In case you missed it, Brooklyn punks Parquet Courts released Human Performance, a fourth studio album in early April via Rough Trade Records. The talented rockers already continually impressed with their earlier releases, but they surely set a new bar with the latest, pooling their collective strengths into a set of songs that thematically center on estrangement, abandonment, and loneliness in a powerfully affecting way.
Andrew Savage (vocals, guitar), Austin Brown (vocals, guitar), Sean Yeaton (bass), and Max Savage (drums) toured extensively upon release of the album, and they stopped at the 9:30 Club on May 17. (Read our Parklife DC review!) While that show was pretty darn good, the band dedicated much of their stage banter to protesting their early set time. Lucky for us then that Parquet Courts have announced a brief 2017 tour that will include a return visit to the 9:30 Club on Monday, Feb. 13.
It’s timely to mention also that the band will perform a few dates this week — Dec. 9 in Asbury Park, NJ, and Dec. 10 in Queens, New York City. The Dec. 10 show at the Knockdown Center in Queens will feature the band’s multimedia show and also include a performance by DC’s own Flasher. (Parquet Courts and members of Priests, including Flasher’s Taylor Mulitz, struck up a friendship on a previous tour together.)
Watch the official music video for the title track “Human Performance,” which features puppets, by Parquet Courts on YouTube:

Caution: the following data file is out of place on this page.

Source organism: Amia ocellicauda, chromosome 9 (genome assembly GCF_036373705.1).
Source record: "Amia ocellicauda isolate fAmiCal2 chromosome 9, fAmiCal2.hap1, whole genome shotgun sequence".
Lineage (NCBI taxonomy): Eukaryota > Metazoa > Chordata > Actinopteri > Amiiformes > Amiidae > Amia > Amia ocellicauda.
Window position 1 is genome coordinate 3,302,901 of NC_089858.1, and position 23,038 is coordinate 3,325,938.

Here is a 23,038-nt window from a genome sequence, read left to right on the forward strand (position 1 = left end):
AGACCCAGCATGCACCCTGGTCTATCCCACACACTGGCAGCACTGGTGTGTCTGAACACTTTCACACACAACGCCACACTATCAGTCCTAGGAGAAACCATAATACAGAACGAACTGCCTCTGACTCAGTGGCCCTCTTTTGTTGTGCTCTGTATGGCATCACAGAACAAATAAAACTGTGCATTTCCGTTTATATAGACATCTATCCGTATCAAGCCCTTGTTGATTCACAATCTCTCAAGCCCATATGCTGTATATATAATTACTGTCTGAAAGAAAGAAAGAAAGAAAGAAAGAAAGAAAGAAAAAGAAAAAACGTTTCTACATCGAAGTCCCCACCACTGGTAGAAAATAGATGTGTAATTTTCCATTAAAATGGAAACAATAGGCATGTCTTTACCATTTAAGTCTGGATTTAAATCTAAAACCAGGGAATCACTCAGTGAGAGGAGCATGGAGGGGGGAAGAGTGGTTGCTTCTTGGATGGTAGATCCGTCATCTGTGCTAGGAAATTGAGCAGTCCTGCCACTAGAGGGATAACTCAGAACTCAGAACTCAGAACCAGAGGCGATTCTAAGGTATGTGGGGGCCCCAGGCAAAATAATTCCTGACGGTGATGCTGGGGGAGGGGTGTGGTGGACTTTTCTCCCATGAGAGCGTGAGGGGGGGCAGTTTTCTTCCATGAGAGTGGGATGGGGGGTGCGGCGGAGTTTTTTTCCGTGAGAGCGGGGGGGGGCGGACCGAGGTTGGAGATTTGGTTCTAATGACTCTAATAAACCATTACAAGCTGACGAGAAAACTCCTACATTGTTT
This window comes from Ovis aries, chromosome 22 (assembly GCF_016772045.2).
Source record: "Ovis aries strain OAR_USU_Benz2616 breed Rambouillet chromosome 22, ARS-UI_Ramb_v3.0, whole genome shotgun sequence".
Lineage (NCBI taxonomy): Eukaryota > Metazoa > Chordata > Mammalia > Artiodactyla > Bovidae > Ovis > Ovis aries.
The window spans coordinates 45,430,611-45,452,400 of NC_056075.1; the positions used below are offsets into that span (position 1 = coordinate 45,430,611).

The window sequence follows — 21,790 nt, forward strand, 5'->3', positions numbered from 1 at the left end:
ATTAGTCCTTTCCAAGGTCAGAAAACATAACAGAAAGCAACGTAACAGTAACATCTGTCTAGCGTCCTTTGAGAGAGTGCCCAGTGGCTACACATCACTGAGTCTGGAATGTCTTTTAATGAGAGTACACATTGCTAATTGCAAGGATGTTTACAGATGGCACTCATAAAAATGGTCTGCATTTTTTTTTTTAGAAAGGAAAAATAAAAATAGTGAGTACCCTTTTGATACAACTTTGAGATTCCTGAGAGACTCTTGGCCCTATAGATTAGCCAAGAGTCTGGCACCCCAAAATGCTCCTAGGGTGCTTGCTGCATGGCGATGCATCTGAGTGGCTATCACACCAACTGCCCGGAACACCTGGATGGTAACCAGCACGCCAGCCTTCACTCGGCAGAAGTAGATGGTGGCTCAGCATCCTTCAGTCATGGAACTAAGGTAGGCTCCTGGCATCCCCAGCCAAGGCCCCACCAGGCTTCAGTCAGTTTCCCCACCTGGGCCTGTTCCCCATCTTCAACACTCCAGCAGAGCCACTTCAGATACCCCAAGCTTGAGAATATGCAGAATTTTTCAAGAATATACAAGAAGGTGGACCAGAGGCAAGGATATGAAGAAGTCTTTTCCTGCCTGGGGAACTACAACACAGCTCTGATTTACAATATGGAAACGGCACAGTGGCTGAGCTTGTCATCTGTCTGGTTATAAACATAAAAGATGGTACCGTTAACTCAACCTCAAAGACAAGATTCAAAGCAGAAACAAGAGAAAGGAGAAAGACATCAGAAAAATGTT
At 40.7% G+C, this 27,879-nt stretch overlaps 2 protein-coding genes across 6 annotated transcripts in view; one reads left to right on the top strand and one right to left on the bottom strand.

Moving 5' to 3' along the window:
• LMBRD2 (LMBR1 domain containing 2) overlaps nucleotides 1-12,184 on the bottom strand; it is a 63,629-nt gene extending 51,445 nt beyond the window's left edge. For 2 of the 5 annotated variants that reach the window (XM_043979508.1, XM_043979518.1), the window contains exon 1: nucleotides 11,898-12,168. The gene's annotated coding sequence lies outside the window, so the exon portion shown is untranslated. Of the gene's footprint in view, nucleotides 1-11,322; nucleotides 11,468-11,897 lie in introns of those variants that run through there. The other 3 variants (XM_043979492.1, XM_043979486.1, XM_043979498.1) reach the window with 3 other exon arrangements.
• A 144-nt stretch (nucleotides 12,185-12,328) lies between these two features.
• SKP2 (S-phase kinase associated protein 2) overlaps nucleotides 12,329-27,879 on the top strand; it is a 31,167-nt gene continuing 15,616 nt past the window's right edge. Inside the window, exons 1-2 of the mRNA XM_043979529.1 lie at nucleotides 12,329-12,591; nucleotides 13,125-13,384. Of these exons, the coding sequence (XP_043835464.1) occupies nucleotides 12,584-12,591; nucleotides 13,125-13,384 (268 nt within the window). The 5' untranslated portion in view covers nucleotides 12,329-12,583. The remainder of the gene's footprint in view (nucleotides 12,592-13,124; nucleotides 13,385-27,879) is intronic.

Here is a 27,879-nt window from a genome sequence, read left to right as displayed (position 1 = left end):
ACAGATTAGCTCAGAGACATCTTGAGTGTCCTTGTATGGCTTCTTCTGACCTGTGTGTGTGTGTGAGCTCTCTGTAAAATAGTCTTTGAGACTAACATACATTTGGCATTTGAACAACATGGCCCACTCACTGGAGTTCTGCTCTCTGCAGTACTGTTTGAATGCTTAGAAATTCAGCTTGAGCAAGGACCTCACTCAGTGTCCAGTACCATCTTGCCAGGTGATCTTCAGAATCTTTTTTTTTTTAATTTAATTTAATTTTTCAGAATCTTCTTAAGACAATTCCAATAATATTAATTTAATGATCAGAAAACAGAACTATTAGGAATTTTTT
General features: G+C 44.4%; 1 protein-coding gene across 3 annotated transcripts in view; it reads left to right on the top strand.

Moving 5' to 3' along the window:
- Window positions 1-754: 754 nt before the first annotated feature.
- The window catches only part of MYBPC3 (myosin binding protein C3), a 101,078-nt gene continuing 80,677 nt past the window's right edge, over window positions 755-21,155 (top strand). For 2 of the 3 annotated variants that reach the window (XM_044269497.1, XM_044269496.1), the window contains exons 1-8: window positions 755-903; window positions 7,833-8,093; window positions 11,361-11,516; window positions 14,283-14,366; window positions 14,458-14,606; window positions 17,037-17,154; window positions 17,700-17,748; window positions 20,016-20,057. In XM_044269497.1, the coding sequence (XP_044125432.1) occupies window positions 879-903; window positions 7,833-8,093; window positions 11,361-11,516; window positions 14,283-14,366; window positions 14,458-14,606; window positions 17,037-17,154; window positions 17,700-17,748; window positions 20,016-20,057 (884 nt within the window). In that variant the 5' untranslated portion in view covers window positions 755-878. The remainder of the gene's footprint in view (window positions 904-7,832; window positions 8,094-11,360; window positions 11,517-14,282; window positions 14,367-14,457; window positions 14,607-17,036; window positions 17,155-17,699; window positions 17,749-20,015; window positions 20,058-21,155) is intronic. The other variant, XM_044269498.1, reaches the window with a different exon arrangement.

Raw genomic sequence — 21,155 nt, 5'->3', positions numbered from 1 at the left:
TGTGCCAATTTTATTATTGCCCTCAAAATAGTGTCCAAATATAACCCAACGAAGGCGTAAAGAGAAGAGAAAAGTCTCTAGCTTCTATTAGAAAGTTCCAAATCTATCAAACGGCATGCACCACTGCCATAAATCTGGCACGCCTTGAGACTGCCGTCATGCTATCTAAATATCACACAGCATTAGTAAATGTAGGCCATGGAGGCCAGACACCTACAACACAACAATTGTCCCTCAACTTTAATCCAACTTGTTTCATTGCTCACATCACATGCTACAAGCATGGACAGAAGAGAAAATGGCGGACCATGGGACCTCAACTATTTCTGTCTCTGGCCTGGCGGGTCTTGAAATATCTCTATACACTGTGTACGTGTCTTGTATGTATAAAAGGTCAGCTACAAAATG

Of their May show at the 9:30 Club, I said of Parquet Courts, “Despite the needling at their early booking (a later show followed that night), or maybe because of it, Parquet Courts set themselves to the task of metaphorically burning the stage down with a blistering punk performance. But its finer moments truly came in powerful, poignant numbers from their new album, Human Performance. The prolific Texans-turned-Brooklyners released [their new album recently], and their stop at the 9:30 Club heavily featured the new songs, which were well received by the very full (if not quite sold out) room. While plenty of crowd surfers took to the air during earlier Parquet Courts numbers (yay to the 9:30 Club for smartly if watchfully permitting such things), the new songs are mostly about loneliness and solitude, or at least situations where you find yourself alone, if not abandoned.”
The experience of catching Parquet Courts in concert then is wholly cathartic and absorbing, and one that you should not miss.